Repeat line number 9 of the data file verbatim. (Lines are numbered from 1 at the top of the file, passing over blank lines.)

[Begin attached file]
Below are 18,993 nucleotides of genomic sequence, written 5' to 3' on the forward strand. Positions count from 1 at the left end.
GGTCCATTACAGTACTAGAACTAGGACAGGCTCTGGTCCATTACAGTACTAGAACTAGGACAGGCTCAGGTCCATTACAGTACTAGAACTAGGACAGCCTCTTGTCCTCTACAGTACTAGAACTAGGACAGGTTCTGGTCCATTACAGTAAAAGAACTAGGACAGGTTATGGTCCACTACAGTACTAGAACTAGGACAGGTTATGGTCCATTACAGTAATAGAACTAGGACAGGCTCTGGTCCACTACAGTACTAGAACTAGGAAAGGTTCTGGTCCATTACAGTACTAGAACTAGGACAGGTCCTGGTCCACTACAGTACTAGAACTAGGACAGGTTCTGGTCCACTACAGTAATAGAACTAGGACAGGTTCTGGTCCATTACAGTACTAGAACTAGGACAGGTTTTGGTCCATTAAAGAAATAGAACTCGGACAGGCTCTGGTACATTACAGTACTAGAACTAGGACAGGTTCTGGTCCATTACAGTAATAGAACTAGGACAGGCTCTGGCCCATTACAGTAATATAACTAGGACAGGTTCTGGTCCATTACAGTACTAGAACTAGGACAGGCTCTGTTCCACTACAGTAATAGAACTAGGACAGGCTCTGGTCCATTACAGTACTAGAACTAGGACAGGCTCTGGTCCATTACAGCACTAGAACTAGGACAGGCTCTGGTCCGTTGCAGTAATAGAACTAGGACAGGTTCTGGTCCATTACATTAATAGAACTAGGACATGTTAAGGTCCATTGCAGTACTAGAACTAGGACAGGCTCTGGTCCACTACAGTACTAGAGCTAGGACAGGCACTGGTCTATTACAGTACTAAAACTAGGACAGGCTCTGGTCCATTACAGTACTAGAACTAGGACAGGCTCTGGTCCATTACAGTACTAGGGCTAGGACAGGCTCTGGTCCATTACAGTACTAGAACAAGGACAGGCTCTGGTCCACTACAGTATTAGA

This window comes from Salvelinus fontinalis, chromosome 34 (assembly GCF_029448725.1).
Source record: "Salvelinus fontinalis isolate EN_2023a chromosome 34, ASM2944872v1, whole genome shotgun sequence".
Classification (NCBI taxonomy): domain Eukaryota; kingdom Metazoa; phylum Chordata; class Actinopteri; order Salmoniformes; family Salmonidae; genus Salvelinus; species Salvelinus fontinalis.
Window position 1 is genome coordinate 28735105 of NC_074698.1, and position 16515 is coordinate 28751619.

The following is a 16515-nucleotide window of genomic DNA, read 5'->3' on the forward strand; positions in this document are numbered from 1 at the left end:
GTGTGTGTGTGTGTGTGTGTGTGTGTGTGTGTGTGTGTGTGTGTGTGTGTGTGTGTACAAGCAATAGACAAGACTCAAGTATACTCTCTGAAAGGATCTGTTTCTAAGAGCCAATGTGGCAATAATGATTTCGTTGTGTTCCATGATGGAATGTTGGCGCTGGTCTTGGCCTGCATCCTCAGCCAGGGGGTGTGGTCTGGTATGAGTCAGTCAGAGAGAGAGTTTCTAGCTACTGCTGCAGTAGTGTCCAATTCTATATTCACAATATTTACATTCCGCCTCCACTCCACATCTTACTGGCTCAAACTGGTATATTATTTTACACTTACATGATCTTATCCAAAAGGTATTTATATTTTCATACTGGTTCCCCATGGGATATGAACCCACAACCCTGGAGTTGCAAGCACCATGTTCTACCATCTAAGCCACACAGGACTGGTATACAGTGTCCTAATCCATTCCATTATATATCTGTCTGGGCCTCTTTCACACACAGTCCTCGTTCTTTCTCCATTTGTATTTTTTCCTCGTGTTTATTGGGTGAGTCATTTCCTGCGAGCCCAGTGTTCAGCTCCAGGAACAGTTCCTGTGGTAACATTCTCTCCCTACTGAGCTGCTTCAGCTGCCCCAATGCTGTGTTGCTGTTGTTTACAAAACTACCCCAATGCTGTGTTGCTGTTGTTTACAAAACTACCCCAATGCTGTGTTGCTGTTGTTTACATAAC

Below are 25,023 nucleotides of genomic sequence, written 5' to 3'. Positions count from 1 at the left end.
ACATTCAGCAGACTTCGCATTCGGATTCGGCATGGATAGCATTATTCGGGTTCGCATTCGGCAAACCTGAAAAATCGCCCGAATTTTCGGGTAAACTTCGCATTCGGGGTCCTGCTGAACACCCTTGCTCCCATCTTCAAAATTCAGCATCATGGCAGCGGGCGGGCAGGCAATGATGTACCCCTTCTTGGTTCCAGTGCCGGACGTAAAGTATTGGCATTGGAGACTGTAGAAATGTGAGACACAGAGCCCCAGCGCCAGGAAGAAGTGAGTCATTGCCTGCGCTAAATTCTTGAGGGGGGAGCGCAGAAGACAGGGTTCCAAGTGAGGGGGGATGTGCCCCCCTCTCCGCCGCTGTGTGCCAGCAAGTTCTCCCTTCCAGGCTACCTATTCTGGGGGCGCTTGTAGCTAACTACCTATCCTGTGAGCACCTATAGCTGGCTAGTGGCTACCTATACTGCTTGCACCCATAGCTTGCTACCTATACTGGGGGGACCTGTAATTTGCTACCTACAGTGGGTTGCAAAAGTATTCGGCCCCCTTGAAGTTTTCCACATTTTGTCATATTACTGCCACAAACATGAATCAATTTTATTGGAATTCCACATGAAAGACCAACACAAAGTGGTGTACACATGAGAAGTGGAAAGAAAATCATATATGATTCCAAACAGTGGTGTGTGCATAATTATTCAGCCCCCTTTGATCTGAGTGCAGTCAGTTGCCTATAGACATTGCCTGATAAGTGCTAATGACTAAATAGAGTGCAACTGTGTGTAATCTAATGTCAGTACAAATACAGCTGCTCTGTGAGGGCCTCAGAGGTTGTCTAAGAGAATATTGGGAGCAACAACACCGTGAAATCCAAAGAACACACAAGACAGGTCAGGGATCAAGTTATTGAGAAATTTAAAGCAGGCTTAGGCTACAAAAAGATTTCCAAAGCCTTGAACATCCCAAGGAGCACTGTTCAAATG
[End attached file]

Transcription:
Below are 25,023 nucleotides of genomic sequence, written 5' to 3'. Positions count from 1 at the left end.